The role of women in optometry has long held an important place in my heart. About 13 years ago, I was fortunate enough to be part of a fledgling women’s group called DIVA (Dedication, Innovation, Vision, and Achievement). It was led by Drs. Carol Billups, Jan Jurkus, and Julie Ryan. I remember a fabulous roundtable discussion held in Orlando at the American Academy of Optometry meeting. Sadly, DIVA went away after several years.
A few years later, I became part of another women’s group: Women of Vision. I have been lucky enough to have been part of the leadership of this group, and I’m proud of the events and connections this group has made, both in the past and under the current leadership of Dr. Louise Sclafani.
Recently, I was invited to attend a Women in Optometry meeting at Vistakon’s The Vision Care Institute, the second event the company held. Vistakon gathered a group of women optometrists who have been in practice fewer than 10 years. In addition to sessions on ocular comfort, astigmatism, UV, and Vistakon’s latest product TruEye, plus a walk through the manufacturing and research facilities, attendees had several opportunities to network and connect.
The daylong seminar kicked off with a very interesting workshop using DISC (dominance, influence, steady, and compliant) behavioral assessment. Did you know that if everyone on your staff has the same strength as you, then you all likely have the same weakness? And, in times of stress, your greatest strength can become your weakness. Fascinating stuff.
By far the best part of the day was the closing panel discussion of Vistakon’s Women’s Leadership Initiative. Moderated by Angela Deemer, Vistakon product manager, the panel consisted of Drs. Sheila Hickson-Curran, Charissa Lee, Cristina Schnider, Tina McCarty, and Linda Chous. Panelists shared how they got to where they are today and offered advice to attendees.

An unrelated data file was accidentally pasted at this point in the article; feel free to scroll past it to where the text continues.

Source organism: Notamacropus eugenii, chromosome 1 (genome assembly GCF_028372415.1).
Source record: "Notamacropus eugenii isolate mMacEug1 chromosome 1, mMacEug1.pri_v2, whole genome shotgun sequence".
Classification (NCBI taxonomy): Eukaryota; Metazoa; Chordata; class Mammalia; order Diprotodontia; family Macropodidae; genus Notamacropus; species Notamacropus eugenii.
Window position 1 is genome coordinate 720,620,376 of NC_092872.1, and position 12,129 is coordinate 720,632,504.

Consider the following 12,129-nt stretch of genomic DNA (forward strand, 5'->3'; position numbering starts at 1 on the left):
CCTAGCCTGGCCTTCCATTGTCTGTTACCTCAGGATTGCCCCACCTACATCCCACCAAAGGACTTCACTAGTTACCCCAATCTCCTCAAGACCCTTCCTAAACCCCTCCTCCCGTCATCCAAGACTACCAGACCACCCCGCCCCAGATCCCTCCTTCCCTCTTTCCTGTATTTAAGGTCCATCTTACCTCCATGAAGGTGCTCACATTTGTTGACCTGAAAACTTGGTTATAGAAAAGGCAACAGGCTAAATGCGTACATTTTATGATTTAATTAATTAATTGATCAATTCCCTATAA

I scribbled down as much as I could of these pearls of wisdom. Here are some I’ll share with you:
“Allow yourself room for growth, both you and your practice. There are many opportunities to combine growth with seeing patients. Expect to do great things, and you will.” —Linda Chous, OD
“Outsource everything you can.” —Tina McCarty, OD
“Networking is more important than having a mentor. A mentor is just one person to help you.” —Sheila Hickson-Curran, MCOptom
“Take a step out of your comfort zone. If you don’t, you won’t know your potential.” —Charissa Lee, OD
“It always take someone else to help you, and you don’t know who that will be.” —Cristina Schnider, OD
Above all, the panelists encouraged attendees to take on the mantle of leadership—in their local societies, their state associations, or even their churches or childrens’ schools. Those in leadership will gain a lot, and it provides good networking opportunities as well. And when you’re part of leadership, says Dr. Schnider, you have the responsibility to bring others in.
“You have the power to give the gift of leadership to others,” she said. “Let go, and invite someone in.”
Vistakon plans to hold more Women in Optometry seminars in 2014. If you have the opportunity, go!
My colleague Sheryl Stevenson at our sister publication Ophthalmology Times is very involved with Ophthalmic Women Leaders (OWL), a group I’ve not yet explored. For some time, I’ve wanted to attend a meeting and check out this group. Maybe 2014….ODT